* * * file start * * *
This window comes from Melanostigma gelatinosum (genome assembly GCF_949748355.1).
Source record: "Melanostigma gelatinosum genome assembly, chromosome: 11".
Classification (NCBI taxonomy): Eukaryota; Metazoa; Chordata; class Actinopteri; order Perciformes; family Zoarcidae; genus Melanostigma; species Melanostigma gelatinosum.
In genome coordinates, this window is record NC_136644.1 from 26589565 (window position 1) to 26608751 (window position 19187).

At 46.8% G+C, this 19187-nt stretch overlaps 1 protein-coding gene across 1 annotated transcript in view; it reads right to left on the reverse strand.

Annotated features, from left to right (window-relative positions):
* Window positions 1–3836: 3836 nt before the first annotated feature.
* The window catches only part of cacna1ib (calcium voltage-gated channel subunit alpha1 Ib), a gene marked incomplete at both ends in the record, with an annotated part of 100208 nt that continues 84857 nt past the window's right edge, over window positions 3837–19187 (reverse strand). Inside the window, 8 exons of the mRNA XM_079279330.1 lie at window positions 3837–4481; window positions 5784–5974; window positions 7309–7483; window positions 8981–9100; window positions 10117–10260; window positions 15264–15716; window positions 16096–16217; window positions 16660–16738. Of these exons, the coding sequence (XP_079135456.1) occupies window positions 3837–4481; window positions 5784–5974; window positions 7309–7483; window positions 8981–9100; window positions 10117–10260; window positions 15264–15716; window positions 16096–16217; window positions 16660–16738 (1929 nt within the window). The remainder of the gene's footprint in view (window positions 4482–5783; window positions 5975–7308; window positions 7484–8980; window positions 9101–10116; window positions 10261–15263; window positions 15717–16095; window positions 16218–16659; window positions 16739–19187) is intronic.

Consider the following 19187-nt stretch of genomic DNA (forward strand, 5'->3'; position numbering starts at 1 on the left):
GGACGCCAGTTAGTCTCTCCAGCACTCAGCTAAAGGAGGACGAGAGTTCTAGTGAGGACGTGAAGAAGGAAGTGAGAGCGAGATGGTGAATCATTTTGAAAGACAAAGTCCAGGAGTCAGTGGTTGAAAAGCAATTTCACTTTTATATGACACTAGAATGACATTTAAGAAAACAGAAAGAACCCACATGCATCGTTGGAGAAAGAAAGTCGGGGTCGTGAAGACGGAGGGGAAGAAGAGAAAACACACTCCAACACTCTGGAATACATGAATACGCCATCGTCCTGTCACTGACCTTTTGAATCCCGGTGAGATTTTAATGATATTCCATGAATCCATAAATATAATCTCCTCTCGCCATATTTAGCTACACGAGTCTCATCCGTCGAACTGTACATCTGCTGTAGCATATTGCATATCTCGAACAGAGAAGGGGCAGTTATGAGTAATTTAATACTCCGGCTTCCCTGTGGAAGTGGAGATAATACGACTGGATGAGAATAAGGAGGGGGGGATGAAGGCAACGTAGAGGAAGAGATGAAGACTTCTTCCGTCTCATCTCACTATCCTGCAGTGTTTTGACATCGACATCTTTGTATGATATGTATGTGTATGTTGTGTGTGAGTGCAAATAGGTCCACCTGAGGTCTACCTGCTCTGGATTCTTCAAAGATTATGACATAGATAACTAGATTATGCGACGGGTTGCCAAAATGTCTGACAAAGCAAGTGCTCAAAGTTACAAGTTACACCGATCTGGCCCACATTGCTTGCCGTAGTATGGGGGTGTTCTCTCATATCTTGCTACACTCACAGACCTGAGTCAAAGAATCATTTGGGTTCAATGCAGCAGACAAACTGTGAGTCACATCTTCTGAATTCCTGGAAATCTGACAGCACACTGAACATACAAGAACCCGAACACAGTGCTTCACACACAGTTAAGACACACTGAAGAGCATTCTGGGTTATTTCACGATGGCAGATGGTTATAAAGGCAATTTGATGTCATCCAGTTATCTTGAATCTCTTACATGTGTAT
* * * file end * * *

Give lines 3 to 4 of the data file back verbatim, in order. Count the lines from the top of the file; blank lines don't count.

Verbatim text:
Classification (NCBI taxonomy): Eukaryota; Metazoa; Chordata; class Actinopteri; order Perciformes; family Zoarcidae; genus Melanostigma; species Melanostigma gelatinosum.
In genome coordinates, this window is record NC_136644.1 from 26589565 (window position 1) to 26608751 (window position 19187).